HOISINGTON Three days after a deadly tornado tore through here, city leaders intensified efforts to bring in the millions of dollars it will take to rebuild their community.
Lt. Gov. Gary Sherrer's visit Tuesday to this community of 2,975 brought the most visible hope for some state relief. However, it was the behind-the-scenes work to garner a presidential disaster declaration that held the promise of the most dollars.
Everything the community can do to broaden the assistance will "build the community that much faster and better," city manager Allen Dinkel said.
On Tuesday, state and federal disaster teams were still tallying damage estimates to submit for a federal declaration.
The twister hit the city's hospital, high school and the only grocery store, among several other businesses.
One person was killed and 28 were injured.
A preliminary damage estimate shows 182 residences were destroyed and 52 others had major damage. In all, 569 dwellings were damaged by the storm, all but 10 of them single family dwellings. The other 10 included four multiple family dwellings and six mobile homes. Two of the mobile homes were destroyed.
Of the single-family dwellings, 179 were destroyed, 51 had major damage, 175 had minor damage and 154 had some damage.
Some may never rebuild here. Among those who lost their homes was Wilma Morgenstern, 81.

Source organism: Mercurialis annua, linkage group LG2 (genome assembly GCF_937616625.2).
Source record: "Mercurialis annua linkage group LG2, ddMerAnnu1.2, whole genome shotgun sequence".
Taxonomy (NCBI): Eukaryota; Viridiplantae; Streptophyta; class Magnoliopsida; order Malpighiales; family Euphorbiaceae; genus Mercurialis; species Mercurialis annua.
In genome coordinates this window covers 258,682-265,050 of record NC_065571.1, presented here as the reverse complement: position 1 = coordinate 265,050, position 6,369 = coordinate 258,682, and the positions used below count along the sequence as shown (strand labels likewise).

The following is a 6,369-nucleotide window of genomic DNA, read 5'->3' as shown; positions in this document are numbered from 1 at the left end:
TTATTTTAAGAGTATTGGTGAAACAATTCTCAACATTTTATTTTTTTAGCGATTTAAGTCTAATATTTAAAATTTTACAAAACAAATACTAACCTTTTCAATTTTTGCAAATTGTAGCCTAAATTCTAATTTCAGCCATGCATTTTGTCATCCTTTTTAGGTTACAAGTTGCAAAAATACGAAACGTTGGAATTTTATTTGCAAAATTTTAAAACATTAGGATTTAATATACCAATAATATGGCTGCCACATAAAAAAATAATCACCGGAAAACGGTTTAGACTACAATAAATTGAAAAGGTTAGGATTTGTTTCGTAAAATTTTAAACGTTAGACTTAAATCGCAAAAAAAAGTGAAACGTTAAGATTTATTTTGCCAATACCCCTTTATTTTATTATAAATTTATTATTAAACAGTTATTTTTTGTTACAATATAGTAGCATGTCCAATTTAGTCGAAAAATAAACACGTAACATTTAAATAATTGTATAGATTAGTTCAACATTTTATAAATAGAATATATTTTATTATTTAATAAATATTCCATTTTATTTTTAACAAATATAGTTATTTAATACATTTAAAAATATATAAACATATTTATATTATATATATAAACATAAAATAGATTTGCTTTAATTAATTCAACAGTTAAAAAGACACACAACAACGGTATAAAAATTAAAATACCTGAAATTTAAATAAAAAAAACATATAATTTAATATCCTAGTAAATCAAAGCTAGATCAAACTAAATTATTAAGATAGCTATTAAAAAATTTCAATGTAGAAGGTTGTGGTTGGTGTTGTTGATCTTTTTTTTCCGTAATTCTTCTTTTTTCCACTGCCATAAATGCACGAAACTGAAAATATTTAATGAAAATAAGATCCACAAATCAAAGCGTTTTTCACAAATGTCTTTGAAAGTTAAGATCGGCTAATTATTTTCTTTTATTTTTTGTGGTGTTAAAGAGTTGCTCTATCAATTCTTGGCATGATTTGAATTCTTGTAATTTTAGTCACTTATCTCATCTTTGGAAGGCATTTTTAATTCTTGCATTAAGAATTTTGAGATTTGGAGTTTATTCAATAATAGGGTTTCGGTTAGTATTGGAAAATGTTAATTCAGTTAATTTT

She hadn't been home since the tornado hit Saturday. In the darkness that night, as a broken gas line whistled nearby, rescuers pulled her to safety.
She and her 86-year-old husband, Martin, had been trapped in the basement.
As the storm threatened Saturday night, the couple stood in front of a basement fireplace, and they braced themselves. They held each other tightly. Three times, the suction pulled them apart.
Every time, they reached out and grabbed each other.
As she looked at her house for the first time on Monday, she cried.
"It's all gone," she said, her lip trembling.
She could see the destruction even with her diminished eyesight. Some walls of her yellow brick home had tumbled. A tree limb jutted into the living room, opened to the sky. Shredded curtains flapped from gapping windows.
Now they will make a new home, perhaps in nearby Great Bend.
For more than two days, Wilma Morgenstern has cried over her lost home.
She had to grieve for it. Now, she said, "I accept it. We were saved. That's the main thing."